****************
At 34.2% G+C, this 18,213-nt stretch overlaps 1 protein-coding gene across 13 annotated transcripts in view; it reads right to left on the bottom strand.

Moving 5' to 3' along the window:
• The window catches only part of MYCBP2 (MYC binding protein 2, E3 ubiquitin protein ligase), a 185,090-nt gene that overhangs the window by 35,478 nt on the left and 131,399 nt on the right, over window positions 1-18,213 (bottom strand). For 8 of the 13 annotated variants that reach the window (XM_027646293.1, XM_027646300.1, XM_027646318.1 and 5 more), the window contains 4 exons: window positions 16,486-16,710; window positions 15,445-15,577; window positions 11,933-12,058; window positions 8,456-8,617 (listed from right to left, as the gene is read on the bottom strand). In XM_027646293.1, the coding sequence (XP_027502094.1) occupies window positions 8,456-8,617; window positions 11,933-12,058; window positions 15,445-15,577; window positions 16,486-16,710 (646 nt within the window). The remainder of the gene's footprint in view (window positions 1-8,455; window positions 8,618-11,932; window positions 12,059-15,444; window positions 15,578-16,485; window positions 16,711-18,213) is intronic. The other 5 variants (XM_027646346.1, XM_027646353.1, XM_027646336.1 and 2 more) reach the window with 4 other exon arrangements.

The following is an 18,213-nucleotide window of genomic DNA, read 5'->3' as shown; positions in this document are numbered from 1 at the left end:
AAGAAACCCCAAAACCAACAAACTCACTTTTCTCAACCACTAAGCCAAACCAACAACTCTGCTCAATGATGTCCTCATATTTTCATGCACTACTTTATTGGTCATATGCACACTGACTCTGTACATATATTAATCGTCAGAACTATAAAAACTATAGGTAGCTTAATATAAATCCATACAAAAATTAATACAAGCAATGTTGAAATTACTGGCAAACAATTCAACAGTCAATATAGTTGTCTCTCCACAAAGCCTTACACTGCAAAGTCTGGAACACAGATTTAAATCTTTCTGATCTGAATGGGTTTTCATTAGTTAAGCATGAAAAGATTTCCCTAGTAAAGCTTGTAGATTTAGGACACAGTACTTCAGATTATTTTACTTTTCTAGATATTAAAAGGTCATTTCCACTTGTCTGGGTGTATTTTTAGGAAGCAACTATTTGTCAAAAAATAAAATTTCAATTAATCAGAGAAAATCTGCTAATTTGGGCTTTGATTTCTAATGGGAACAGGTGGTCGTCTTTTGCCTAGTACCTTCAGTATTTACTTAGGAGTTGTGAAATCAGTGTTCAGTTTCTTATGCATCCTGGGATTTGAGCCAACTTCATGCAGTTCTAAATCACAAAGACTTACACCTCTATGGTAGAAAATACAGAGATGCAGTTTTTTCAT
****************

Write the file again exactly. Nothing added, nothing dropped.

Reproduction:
At 34.2% G+C, this 18,213-nt stretch overlaps 1 protein-coding gene across 13 annotated transcripts in view; it reads right to left on the bottom strand.

Moving 5' to 3' along the window:
• The window catches only part of MYCBP2 (MYC binding protein 2, E3 ubiquitin protein ligase), a 185,090-nt gene that overhangs the window by 35,478 nt on the left and 131,399 nt on the right, over window positions 1-18,213 (bottom strand). For 8 of the 13 annotated variants that reach the window (XM_027646293.1, XM_027646300.1, XM_027646318.1 and 5 more), the window contains 4 exons: window positions 16,486-16,710; window positions 15,445-15,577; window positions 11,933-12,058; window positions 8,456-8,617 (listed from right to left, as the gene is read on the bottom strand). In XM_027646293.1, the coding sequence (XP_027502094.1) occupies window positions 8,456-8,617; window positions 11,933-12,058; window positions 15,445-15,577; window positions 16,486-16,710 (646 nt within the window). The remainder of the gene's footprint in view (window positions 1-8,455; window positions 8,618-11,932; window positions 12,059-15,444; window positions 15,578-16,485; window positions 16,711-18,213) is intronic. The other 5 variants (XM_027646346.1, XM_027646353.1, XM_027646336.1 and 2 more) reach the window with 4 other exon arrangements.

The following is an 18,213-nucleotide window of genomic DNA, read 5'->3' as shown; positions in this document are numbered from 1 at the left end:
AAGAAACCCCAAAACCAACAAACTCACTTTTCTCAACCACTAAGCCAAACCAACAACTCTGCTCAATGATGTCCTCATATTTTCATGCACTACTTTATTGGTCATATGCACACTGACTCTGTACATATATTAATCGTCAGAACTATAAAAACTATAGGTAGCTTAATATAAATCCATACAAAAATTAATACAAGCAATGTTGAAATTACTGGCAAACAATTCAACAGTCAATATAGTTGTCTCTCCACAAAGCCTTACACTGCAAAGTCTGGAACACAGATTTAAATCTTTCTGATCTGAATGGGTTTTCATTAGTTAAGCATGAAAAGATTTCCCTAGTAAAGCTTGTAGATTTAGGACACAGTACTTCAGATTATTTTACTTTTCTAGATATTAAAAGGTCATTTCCACTTGTCTGGGTGTATTTTTAGGAAGCAACTATTTGTCAAAAAATAAAATTTCAATTAATCAGAGAAAATCTGCTAATTTGGGCTTTGATTTCTAATGGGAACAGGTGGTCGTCTTTTGCCTAGTACCTTCAGTATTTACTTAGGAGTTGTGAAATCAGTGTTCAGTTTCTTATGCATCCTGGGATTTGAGCCAACTTCATGCAGTTCTAAATCACAAAGACTTACACCTCTATGGTAGAAAATACAGAGATGCAGTTTTTTCAT